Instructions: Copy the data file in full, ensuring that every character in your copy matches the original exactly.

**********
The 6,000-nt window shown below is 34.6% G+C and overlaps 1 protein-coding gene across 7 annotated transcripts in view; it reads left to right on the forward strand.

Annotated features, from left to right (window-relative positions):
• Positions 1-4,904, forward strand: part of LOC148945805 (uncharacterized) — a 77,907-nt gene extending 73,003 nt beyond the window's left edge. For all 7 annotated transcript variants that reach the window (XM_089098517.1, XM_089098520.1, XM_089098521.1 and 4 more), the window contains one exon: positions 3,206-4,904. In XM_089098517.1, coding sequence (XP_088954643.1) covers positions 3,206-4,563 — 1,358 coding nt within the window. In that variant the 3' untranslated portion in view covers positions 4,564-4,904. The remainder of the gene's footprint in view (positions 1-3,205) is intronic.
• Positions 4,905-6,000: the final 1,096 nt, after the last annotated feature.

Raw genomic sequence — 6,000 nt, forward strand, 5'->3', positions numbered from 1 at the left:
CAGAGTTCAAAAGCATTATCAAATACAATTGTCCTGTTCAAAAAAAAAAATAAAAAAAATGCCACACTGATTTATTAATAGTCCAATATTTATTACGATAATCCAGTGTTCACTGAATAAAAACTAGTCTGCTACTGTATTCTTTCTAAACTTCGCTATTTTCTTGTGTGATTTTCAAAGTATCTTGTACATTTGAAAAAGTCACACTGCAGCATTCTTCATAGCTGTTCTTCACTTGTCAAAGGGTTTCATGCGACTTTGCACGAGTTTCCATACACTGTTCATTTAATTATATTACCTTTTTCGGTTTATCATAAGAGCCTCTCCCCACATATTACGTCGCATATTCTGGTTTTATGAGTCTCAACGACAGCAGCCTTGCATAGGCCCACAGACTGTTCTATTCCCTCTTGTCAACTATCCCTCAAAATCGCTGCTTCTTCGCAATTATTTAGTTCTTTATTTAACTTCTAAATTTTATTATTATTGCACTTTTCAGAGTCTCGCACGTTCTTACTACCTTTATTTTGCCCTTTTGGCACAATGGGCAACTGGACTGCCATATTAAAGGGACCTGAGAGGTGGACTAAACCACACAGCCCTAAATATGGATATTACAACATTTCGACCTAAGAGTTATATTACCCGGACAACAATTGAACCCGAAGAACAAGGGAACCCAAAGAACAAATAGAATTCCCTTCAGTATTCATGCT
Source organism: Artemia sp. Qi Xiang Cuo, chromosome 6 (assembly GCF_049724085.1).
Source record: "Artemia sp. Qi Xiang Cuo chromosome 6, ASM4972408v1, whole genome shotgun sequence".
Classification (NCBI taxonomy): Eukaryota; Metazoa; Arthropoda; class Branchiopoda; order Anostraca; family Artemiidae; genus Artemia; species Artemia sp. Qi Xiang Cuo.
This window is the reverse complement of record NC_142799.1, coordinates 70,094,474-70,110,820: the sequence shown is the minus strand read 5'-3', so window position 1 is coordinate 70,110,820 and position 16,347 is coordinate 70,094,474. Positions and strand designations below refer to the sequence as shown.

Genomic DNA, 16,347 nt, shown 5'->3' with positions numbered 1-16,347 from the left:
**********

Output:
The 6,000-nt window shown below is 34.6% G+C and overlaps 1 protein-coding gene across 7 annotated transcripts in view; it reads left to right on the forward strand.

Annotated features, from left to right (window-relative positions):
• Positions 1-4,904, forward strand: part of LOC148945805 (uncharacterized) — a 77,907-nt gene extending 73,003 nt beyond the window's left edge. For all 7 annotated transcript variants that reach the window (XM_089098517.1, XM_089098520.1, XM_089098521.1 and 4 more), the window contains one exon: positions 3,206-4,904. In XM_089098517.1, coding sequence (XP_088954643.1) covers positions 3,206-4,563 — 1,358 coding nt within the window. In that variant the 3' untranslated portion in view covers positions 4,564-4,904. The remainder of the gene's footprint in view (positions 1-3,205) is intronic.
• Positions 4,905-6,000: the final 1,096 nt, after the last annotated feature.

Raw genomic sequence — 6,000 nt, forward strand, 5'->3', positions numbered from 1 at the left:
CAGAGTTCAAAAGCATTATCAAATACAATTGTCCTGTTCAAAAAAAAAAATAAAAAAAATGCCACACTGATTTATTAATAGTCCAATATTTATTACGATAATCCAGTGTTCACTGAATAAAAACTAGTCTGCTACTGTATTCTTTCTAAACTTCGCTATTTTCTTGTGTGATTTTCAAAGTATCTTGTACATTTGAAAAAGTCACACTGCAGCATTCTTCATAGCTGTTCTTCACTTGTCAAAGGGTTTCATGCGACTTTGCACGAGTTTCCATACACTGTTCATTTAATTATATTACCTTTTTCGGTTTATCATAAGAGCCTCTCCCCACATATTACGTCGCATATTCTGGTTTTATGAGTCTCAACGACAGCAGCCTTGCATAGGCCCACAGACTGTTCTATTCCCTCTTGTCAACTATCCCTCAAAATCGCTGCTTCTTCGCAATTATTTAGTTCTTTATTTAACTTCTAAATTTTATTATTATTGCACTTTTCAGAGTCTCGCACGTTCTTACTACCTTTATTTTGCCCTTTTGGCACAATGGGCAACTGGACTGCCATATTAAAGGGACCTGAGAGGTGGACTAAACCACACAGCCCTAAATATGGATATTACAACATTTCGACCTAAGAGTTATATTACCCGGACAACAATTGAACCCGAAGAACAAGGGAACCCAAAGAACAAATAGAATTCCCTTCAGTATTCATGCT
Source organism: Artemia sp. Qi Xiang Cuo, chromosome 6 (assembly GCF_049724085.1).
Source record: "Artemia sp. Qi Xiang Cuo chromosome 6, ASM4972408v1, whole genome shotgun sequence".
Classification (NCBI taxonomy): Eukaryota; Metazoa; Arthropoda; class Branchiopoda; order Anostraca; family Artemiidae; genus Artemia; species Artemia sp. Qi Xiang Cuo.
This window is the reverse complement of record NC_142799.1, coordinates 70,094,474-70,110,820: the sequence shown is the minus strand read 5'-3', so window position 1 is coordinate 70,110,820 and position 16,347 is coordinate 70,094,474. Positions and strand designations below refer to the sequence as shown.

Genomic DNA, 16,347 nt, shown 5'->3' with positions numbered 1-16,347 from the left: